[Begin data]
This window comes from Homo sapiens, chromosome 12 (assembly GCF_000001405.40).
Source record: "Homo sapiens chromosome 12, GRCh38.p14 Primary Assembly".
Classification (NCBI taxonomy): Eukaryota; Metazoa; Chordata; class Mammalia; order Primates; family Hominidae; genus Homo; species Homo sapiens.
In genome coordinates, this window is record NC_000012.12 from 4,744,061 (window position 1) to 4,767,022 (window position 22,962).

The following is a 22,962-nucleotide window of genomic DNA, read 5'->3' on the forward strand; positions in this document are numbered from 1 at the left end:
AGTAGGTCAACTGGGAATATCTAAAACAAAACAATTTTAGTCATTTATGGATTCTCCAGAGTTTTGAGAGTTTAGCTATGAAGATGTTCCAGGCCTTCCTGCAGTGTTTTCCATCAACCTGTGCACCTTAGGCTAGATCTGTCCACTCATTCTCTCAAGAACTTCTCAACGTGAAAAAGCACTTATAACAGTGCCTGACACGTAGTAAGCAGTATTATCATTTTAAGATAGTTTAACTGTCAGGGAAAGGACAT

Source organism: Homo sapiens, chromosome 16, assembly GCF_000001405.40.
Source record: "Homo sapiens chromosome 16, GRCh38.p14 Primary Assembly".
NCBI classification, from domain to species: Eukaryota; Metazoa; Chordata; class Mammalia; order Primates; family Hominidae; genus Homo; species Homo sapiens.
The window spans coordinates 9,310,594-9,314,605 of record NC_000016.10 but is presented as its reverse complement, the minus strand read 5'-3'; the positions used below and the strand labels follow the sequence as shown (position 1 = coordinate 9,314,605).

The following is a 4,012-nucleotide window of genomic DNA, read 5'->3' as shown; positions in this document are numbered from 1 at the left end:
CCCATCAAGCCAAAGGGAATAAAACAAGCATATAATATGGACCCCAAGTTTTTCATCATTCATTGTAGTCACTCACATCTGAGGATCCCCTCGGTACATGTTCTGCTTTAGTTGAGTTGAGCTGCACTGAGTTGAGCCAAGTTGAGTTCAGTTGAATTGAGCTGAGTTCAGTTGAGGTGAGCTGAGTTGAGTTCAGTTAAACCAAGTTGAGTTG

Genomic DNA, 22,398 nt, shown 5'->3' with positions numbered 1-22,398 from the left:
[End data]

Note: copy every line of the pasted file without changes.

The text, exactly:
This window comes from Homo sapiens, chromosome 12 (assembly GCF_000001405.40).
Source record: "Homo sapiens chromosome 12, GRCh38.p14 Primary Assembly".
Classification (NCBI taxonomy): Eukaryota; Metazoa; Chordata; class Mammalia; order Primates; family Hominidae; genus Homo; species Homo sapiens.
In genome coordinates, this window is record NC_000012.12 from 4,744,061 (window position 1) to 4,767,022 (window position 22,962).

The following is a 22,962-nucleotide window of genomic DNA, read 5'->3' on the forward strand; positions in this document are numbered from 1 at the left end:
AGTAGGTCAACTGGGAATATCTAAAACAAAACAATTTTAGTCATTTATGGATTCTCCAGAGTTTTGAGAGTTTAGCTATGAAGATGTTCCAGGCCTTCCTGCAGTGTTTTCCATCAACCTGTGCACCTTAGGCTAGATCTGTCCACTCATTCTCTCAAGAACTTCTCAACGTGAAAAAGCACTTATAACAGTGCCTGACACGTAGTAAGCAGTATTATCATTTTAAGATAGTTTAACTGTCAGGGAAAGGACAT

Source organism: Homo sapiens, chromosome 16, assembly GCF_000001405.40.
Source record: "Homo sapiens chromosome 16, GRCh38.p14 Primary Assembly".
NCBI classification, from domain to species: Eukaryota; Metazoa; Chordata; class Mammalia; order Primates; family Hominidae; genus Homo; species Homo sapiens.
The window spans coordinates 9,310,594-9,314,605 of record NC_000016.10 but is presented as its reverse complement, the minus strand read 5'-3'; the positions used below and the strand labels follow the sequence as shown (position 1 = coordinate 9,314,605).

The following is a 4,012-nucleotide window of genomic DNA, read 5'->3' as shown; positions in this document are numbered from 1 at the left end:
CCCATCAAGCCAAAGGGAATAAAACAAGCATATAATATGGACCCCAAGTTTTTCATCATTCATTGTAGTCACTCACATCTGAGGATCCCCTCGGTACATGTTCTGCTTTAGTTGAGTTGAGCTGCACTGAGTTGAGCCAAGTTGAGTTCAGTTGAATTGAGCTGAGTTCAGTTGAGGTGAGCTGAGTTGAGTTCAGTTAAACCAAGTTGAGTTG

Genomic DNA, 22,398 nt, shown 5'->3' with positions numbered 1-22,398 from the left: